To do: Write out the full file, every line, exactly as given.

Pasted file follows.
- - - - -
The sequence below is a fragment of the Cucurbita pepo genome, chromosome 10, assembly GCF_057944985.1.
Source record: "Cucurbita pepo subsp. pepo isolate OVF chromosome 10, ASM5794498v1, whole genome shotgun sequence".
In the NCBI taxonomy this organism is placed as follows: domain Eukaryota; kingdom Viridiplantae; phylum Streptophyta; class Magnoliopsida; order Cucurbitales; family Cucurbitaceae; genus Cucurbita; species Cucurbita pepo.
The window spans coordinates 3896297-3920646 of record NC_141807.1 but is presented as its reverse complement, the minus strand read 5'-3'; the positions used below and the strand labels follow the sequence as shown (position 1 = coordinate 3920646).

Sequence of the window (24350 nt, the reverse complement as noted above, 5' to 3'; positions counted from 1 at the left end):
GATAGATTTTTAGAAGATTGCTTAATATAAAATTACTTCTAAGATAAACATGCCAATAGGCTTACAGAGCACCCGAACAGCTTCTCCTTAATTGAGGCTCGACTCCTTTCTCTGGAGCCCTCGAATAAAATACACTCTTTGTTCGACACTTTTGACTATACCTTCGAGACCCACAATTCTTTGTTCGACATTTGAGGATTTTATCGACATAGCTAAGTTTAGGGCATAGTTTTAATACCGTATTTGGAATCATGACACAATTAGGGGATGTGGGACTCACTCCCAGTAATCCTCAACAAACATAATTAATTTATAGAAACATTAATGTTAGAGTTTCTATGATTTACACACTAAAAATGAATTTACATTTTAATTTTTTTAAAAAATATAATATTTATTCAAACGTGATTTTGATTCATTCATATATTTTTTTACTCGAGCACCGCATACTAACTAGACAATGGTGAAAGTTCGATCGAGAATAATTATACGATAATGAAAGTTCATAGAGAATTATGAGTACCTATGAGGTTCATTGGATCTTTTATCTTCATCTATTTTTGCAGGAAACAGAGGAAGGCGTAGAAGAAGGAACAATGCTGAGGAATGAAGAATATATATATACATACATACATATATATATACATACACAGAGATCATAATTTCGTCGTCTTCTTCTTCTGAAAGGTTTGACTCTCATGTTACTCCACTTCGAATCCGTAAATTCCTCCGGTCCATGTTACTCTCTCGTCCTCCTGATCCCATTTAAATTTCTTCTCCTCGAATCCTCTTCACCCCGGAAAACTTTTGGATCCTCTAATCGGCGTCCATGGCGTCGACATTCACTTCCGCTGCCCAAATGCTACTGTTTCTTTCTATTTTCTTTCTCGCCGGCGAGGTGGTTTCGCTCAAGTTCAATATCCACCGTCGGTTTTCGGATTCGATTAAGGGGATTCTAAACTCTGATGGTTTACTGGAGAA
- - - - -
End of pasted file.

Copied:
The sequence below is a fragment of the Cucurbita pepo genome, chromosome 10, assembly GCF_057944985.1.
Source record: "Cucurbita pepo subsp. pepo isolate OVF chromosome 10, ASM5794498v1, whole genome shotgun sequence".
In the NCBI taxonomy this organism is placed as follows: domain Eukaryota; kingdom Viridiplantae; phylum Streptophyta; class Magnoliopsida; order Cucurbitales; family Cucurbitaceae; genus Cucurbita; species Cucurbita pepo.
The window spans coordinates 3896297-3920646 of record NC_141807.1 but is presented as its reverse complement, the minus strand read 5'-3'; the positions used below and the strand labels follow the sequence as shown (position 1 = coordinate 3920646).

Sequence of the window (24350 nt, the reverse complement as noted above, 5' to 3'; positions counted from 1 at the left end):
GATAGATTTTTAGAAGATTGCTTAATATAAAATTACTTCTAAGATAAACATGCCAATAGGCTTACAGAGCACCCGAACAGCTTCTCCTTAATTGAGGCTCGACTCCTTTCTCTGGAGCCCTCGAATAAAATACACTCTTTGTTCGACACTTTTGACTATACCTTCGAGACCCACAATTCTTTGTTCGACATTTGAGGATTTTATCGACATAGCTAAGTTTAGGGCATAGTTTTAATACCGTATTTGGAATCATGACACAATTAGGGGATGTGGGACTCACTCCCAGTAATCCTCAACAAACATAATTAATTTATAGAAACATTAATGTTAGAGTTTCTATGATTTACACACTAAAAATGAATTTACATTTTAATTTTTTTAAAAAATATAATATTTATTCAAACGTGATTTTGATTCATTCATATATTTTTTTACTCGAGCACCGCATACTAACTAGACAATGGTGAAAGTTCGATCGAGAATAATTATACGATAATGAAAGTTCATAGAGAATTATGAGTACCTATGAGGTTCATTGGATCTTTTATCTTCATCTATTTTTGCAGGAAACAGAGGAAGGCGTAGAAGAAGGAACAATGCTGAGGAATGAAGAATATATATATACATACATACATATATATATACATACACAGAGATCATAATTTCGTCGTCTTCTTCTTCTGAAAGGTTTGACTCTCATGTTACTCCACTTCGAATCCGTAAATTCCTCCGGTCCATGTTACTCTCTCGTCCTCCTGATCCCATTTAAATTTCTTCTCCTCGAATCCTCTTCACCCCGGAAAACTTTTGGATCCTCTAATCGGCGTCCATGGCGTCGACATTCACTTCCGCTGCCCAAATGCTACTGTTTCTTTCTATTTTCTTTCTCGCCGGCGAGGTGGTTTCGCTCAAGTTCAATATCCACCGTCGGTTTTCGGATTCGATTAAGGGGATTCTAAACTCTGATGGTTTACTGGAGAA